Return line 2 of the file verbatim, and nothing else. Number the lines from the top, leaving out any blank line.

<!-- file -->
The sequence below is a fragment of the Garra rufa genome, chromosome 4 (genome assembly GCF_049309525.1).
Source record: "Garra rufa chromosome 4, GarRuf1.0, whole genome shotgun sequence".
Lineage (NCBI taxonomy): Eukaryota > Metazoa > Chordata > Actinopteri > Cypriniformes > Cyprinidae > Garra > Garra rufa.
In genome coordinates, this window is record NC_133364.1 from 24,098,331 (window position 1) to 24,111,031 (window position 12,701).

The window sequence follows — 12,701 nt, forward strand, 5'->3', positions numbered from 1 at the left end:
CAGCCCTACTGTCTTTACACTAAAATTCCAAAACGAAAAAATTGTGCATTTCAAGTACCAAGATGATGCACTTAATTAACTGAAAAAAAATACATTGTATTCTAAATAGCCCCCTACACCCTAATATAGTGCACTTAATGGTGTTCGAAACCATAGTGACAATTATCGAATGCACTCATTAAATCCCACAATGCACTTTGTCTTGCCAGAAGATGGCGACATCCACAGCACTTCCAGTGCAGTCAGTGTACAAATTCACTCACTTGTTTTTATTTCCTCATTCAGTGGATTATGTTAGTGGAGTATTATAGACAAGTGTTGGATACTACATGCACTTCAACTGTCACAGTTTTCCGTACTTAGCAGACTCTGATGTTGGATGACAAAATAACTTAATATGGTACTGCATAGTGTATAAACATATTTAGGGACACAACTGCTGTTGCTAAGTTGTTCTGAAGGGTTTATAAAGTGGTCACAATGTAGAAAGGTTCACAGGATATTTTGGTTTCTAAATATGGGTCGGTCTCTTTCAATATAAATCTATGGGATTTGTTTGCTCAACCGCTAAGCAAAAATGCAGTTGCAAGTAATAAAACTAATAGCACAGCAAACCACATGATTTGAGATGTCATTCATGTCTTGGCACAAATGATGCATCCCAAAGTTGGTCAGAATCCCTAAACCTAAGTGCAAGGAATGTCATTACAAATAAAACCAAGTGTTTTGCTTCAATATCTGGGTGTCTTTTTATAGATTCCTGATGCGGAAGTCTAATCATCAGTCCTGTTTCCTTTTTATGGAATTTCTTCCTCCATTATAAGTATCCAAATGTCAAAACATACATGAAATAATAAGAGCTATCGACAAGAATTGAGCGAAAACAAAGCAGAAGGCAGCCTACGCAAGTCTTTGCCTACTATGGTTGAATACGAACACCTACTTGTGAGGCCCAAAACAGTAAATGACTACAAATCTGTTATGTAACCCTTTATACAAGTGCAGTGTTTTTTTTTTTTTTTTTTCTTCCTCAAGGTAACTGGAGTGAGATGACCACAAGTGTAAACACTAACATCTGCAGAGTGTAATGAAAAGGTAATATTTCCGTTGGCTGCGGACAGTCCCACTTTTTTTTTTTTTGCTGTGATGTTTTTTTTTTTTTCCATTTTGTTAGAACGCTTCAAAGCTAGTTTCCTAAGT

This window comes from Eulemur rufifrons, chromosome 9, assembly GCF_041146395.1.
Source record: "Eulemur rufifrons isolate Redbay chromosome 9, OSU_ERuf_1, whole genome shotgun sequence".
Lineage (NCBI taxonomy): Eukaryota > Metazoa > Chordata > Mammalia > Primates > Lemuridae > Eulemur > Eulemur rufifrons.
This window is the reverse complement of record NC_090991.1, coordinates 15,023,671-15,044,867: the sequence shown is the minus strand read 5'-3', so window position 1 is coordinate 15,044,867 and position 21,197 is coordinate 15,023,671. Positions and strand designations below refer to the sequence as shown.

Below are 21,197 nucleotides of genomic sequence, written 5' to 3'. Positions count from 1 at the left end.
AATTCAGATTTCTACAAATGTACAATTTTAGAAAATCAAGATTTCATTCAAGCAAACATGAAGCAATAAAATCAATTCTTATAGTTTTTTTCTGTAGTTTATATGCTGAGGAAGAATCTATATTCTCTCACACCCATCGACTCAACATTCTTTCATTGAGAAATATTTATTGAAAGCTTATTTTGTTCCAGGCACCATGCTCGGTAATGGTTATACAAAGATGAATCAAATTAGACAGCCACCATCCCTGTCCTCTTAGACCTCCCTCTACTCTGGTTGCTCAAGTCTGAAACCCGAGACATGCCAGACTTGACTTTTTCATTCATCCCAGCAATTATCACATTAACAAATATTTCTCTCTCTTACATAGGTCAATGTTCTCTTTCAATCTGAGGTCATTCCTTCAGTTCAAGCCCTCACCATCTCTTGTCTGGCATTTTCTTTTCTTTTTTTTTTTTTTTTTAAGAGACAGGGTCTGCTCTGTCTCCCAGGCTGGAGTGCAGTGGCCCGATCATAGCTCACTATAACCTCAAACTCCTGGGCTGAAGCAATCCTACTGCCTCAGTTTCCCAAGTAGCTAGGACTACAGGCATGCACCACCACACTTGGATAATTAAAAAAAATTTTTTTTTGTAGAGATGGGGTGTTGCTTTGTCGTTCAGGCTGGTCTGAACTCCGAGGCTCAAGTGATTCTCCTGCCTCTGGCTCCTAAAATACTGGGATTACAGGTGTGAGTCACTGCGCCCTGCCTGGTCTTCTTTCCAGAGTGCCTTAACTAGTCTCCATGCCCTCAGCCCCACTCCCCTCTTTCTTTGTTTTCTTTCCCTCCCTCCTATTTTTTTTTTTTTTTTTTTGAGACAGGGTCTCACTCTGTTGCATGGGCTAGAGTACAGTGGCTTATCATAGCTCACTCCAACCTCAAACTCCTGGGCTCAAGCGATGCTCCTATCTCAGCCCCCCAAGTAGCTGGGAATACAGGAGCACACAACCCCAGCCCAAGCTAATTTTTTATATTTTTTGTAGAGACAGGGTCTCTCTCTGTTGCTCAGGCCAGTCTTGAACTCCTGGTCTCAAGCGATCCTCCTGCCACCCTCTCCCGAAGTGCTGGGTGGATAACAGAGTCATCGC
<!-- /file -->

Source record: "Garra rufa chromosome 4, GarRuf1.0, whole genome shotgun sequence".